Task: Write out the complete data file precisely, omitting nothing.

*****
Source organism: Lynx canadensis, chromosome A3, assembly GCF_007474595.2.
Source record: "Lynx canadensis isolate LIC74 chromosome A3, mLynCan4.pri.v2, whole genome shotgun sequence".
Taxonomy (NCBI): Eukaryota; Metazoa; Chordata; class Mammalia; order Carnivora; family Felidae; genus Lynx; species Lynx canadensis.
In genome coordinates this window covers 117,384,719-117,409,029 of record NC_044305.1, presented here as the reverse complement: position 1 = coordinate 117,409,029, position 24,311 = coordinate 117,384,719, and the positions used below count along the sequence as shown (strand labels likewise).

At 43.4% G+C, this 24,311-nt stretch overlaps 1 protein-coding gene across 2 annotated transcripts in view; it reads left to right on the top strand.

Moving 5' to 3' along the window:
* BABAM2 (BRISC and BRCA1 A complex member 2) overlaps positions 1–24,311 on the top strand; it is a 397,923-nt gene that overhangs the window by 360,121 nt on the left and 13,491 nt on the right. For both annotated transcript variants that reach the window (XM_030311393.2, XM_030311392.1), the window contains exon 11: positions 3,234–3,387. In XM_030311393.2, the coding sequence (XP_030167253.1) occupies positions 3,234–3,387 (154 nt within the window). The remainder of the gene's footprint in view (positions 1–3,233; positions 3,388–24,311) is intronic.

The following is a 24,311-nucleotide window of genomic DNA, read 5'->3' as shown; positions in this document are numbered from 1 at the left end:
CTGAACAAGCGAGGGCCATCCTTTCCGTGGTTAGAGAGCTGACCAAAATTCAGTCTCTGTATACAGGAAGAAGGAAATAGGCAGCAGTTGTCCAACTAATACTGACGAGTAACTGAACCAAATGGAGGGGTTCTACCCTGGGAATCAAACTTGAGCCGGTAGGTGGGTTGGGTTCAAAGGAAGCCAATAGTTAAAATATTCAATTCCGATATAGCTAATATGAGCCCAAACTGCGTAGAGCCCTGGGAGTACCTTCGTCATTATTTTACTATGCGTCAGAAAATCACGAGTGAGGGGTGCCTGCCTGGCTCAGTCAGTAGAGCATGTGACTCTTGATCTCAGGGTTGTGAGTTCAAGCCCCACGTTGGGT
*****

Source organism: Lynx canadensis, chromosome A3, assembly GCF_007474595.2.
Source record: "Lynx canadensis isolate LIC74 chromosome A3, mLynCan4.pri.v2, whole genome shotgun sequence".
Taxonomy (NCBI): Eukaryota; Metazoa; Chordata; class Mammalia; order Carnivora; family Felidae; genus Lynx; species Lynx canadensis.
In genome coordinates this window covers 117,384,719-117,409,029 of record NC_044305.1, presented here as the reverse complement: position 1 = coordinate 117,409,029, position 24,311 = coordinate 117,384,719, and the positions used below count along the sequence as shown (strand labels likewise).

At 43.4% G+C, this 24,311-nt stretch overlaps 1 protein-coding gene across 2 annotated transcripts in view; it reads left to right on the top strand.

Moving 5' to 3' along the window:
* BABAM2 (BRISC and BRCA1 A complex member 2) overlaps positions 1–24,311 on the top strand; it is a 397,923-nt gene that overhangs the window by 360,121 nt on the left and 13,491 nt on the right. For both annotated transcript variants that reach the window (XM_030311393.2, XM_030311392.1), the window contains exon 11: positions 3,234–3,387. In XM_030311393.2, the coding sequence (XP_030167253.1) occupies positions 3,234–3,387 (154 nt within the window). The remainder of the gene's footprint in view (positions 1–3,233; positions 3,388–24,311) is intronic.

The following is a 24,311-nucleotide window of genomic DNA, read 5'->3' as shown; positions in this document are numbered from 1 at the left end:
CTGAACAAGCGAGGGCCATCCTTTCCGTGGTTAGAGAGCTGACCAAAATTCAGTCTCTGTATACAGGAAGAAGGAAATAGGCAGCAGTTGTCCAACTAATACTGACGAGTAACTGAACCAAATGGAGGGGTTCTACCCTGGGAATCAAACTTGAGCCGGTAGGTGGGTTGGGTTCAAAGGAAGCCAATAGTTAAAATATTCAATTCCGATATAGCTAATATGAGCCCAAACTGCGTAGAGCCCTGGGAGTACCTTCGTCATTATTTTACTATGCGTCAGAAAATCACGAGTGAGGGGTGCCTGCCTGGCTCAGTCAGTAGAGCATGTGACTCTTGATCTCAGGGTTGTGAGTTCAAGCCCCACGTTGGGT